“So, should the pricing include all of the costs in a simple capex model, where the customer pays up front for a set period? Or should it be a service-type opex contract, which requires financing – and potentially new billing engines? Not considering and testing this prior to launch is where most companies and projects fail.”
The IoT is creating huge changes in manufacturing, as companies realise the value of harnessing data and using it to improve processes. Does this inevitably mean job losses in the sector?
“The recent OECD report said that there is a significant risk to manufacturing jobs from automation, of which IoT forms a part.
I agree with the assessment that some jobs will be lost to automation. However, successful IoT projects will make companies more successful – and, hopefully, able to employ more people in other roles.”
“They will also realise improvements in the form of reduced energy and material usage, further increasing their competitive positions.
“And as with any technology development, other jobs will be created too. For example, companies like InVMA did not exist 10 years ago. The speed of change that the addition of Industrial IoT, additive manufacturing, and similar innovations brings will see new employment opportunities being created.”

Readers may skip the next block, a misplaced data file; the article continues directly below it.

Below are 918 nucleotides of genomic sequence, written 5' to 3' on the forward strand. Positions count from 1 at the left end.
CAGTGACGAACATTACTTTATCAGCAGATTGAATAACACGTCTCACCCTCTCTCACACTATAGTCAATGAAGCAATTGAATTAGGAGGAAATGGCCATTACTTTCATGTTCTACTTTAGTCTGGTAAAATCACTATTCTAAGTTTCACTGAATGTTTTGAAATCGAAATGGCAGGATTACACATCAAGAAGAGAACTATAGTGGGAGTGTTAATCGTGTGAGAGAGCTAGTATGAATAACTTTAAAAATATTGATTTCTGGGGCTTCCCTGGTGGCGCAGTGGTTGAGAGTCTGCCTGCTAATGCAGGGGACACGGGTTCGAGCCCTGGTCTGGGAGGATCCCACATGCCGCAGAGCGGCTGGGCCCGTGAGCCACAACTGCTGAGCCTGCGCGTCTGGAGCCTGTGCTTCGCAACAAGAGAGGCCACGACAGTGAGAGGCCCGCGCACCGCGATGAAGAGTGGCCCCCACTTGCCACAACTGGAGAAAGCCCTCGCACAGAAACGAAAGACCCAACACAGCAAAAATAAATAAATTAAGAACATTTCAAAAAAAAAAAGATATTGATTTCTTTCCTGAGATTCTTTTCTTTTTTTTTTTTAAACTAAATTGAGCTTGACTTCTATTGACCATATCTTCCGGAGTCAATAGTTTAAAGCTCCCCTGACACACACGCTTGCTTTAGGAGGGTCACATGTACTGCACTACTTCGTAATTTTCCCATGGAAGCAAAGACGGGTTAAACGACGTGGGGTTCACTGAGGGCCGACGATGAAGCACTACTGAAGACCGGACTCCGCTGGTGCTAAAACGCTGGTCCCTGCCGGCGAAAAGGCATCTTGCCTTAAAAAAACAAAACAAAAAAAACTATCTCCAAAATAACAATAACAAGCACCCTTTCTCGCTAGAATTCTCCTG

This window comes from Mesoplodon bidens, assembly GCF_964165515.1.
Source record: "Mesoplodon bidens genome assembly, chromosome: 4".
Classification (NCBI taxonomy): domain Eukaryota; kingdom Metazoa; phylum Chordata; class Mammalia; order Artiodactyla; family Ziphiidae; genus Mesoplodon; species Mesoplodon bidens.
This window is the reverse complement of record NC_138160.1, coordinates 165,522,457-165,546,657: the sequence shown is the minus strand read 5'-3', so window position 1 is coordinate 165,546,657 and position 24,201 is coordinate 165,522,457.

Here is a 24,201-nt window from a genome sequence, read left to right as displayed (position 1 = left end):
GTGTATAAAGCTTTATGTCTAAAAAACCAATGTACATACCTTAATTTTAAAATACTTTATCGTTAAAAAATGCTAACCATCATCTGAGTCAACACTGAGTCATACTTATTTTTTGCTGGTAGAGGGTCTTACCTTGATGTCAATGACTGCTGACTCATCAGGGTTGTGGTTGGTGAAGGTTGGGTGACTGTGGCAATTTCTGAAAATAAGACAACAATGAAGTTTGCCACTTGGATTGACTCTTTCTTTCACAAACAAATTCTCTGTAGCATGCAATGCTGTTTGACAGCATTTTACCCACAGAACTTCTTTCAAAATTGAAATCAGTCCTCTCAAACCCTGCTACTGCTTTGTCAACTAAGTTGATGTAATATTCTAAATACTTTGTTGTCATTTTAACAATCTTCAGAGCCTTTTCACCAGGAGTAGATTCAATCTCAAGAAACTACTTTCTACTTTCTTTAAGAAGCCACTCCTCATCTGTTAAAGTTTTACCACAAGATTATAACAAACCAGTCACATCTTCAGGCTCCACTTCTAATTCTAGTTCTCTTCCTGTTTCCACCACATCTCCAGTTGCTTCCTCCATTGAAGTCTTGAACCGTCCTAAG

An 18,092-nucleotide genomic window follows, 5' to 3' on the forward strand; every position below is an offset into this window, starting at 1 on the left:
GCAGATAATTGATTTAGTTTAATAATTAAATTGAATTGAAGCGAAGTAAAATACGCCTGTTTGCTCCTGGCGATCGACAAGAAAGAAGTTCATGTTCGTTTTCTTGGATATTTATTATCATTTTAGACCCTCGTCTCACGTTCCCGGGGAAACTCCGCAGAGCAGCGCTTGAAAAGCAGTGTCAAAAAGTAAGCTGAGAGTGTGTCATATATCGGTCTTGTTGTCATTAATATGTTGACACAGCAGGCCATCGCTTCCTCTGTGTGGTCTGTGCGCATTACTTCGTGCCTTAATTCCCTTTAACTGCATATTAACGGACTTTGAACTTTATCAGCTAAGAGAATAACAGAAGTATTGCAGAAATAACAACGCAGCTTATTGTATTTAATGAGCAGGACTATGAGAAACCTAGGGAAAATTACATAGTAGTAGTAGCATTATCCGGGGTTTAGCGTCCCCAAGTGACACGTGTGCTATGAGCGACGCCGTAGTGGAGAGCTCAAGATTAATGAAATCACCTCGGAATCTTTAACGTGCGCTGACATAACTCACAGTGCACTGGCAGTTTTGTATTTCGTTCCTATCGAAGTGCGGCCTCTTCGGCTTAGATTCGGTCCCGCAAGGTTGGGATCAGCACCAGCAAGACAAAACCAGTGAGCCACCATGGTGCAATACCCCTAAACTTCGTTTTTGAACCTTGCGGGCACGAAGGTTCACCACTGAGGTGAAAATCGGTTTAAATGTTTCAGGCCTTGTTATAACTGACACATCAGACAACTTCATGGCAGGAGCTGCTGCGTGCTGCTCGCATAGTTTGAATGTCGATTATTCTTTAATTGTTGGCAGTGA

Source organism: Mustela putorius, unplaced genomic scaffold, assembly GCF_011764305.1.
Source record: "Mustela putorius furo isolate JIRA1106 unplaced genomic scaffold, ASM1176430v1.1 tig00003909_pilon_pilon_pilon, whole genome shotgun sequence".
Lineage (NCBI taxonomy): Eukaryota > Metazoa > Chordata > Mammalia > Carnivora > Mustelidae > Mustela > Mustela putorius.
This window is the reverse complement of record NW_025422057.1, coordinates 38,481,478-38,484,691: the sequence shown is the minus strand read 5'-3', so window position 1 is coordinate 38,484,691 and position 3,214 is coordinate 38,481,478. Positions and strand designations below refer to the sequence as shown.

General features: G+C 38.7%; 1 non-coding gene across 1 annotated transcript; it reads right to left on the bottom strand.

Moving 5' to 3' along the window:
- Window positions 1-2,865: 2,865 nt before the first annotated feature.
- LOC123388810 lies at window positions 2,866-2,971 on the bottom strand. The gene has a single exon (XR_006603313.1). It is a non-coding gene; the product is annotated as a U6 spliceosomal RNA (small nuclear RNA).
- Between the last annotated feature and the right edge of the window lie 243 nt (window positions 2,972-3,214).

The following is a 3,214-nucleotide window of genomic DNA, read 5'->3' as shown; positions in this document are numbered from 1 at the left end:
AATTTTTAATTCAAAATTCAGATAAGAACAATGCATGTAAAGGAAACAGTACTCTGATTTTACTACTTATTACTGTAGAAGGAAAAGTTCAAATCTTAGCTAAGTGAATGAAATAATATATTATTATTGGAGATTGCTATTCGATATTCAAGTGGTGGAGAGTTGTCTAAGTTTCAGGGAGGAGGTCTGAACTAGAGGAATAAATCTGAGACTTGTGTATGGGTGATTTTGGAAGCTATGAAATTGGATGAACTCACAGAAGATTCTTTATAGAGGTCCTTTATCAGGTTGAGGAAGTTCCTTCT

InVMA are among the companies that offer an end-to-end IoT service. What particular benefits does this give organisations that want to explore IoT programmes?
“Any full-service offering enables companies to lower the risk of innovation and prove the value from applying the technology without the need to invest heavily.
“The main advantages are: direction – access to experienced advice from, in our case, ex-Big-Four consultants about the business models that work and the potential impact on a company, its market, people, and processes.
“Quality – using proven technology and platforms enables a company to innovate on what a customer finds important, knowing that the hygiene factors of security, scalability, and ongoing development are being provided as standard.
“Cost – using proven approaches and lessons learned from other implementations reduces the risk and cost of the deployment for customers. And finally, speed – avoiding re-inventing the wheel and the IoT platform reduces the time to market.”
Internet of Business says
Putting IoT and IIoT programmes under the general heading of ‘automation’ is an interesting argument, especially when it comes to jobs.
In the manufacturing sector, the metric appears to be 2.5 new, skilled jobs created within organisations for every 10 routine jobs automated (approximately). For example, the US automative sector acquired 60,000 robots in 2015-16. If each robot is capable of doing the jobs of 15 full-time workers – as some robotics companies claim – then that is the equivalent of automating 900,000 jobs. However, during that timescale the industry created 230,000 new roles.
Likewise, Amazon has probably automated faster than any company on the planet, and yet has created roughly 100,000 new human jobs in recent years as the company expands and tries new markets.
And of course, this does not include the many new companies that will appear and create new human employment opportunities as the IoT grows – as has happened with ecommerce and mobile applications. This is why some automation reports have suggested that the long-term employment impact will be neutral.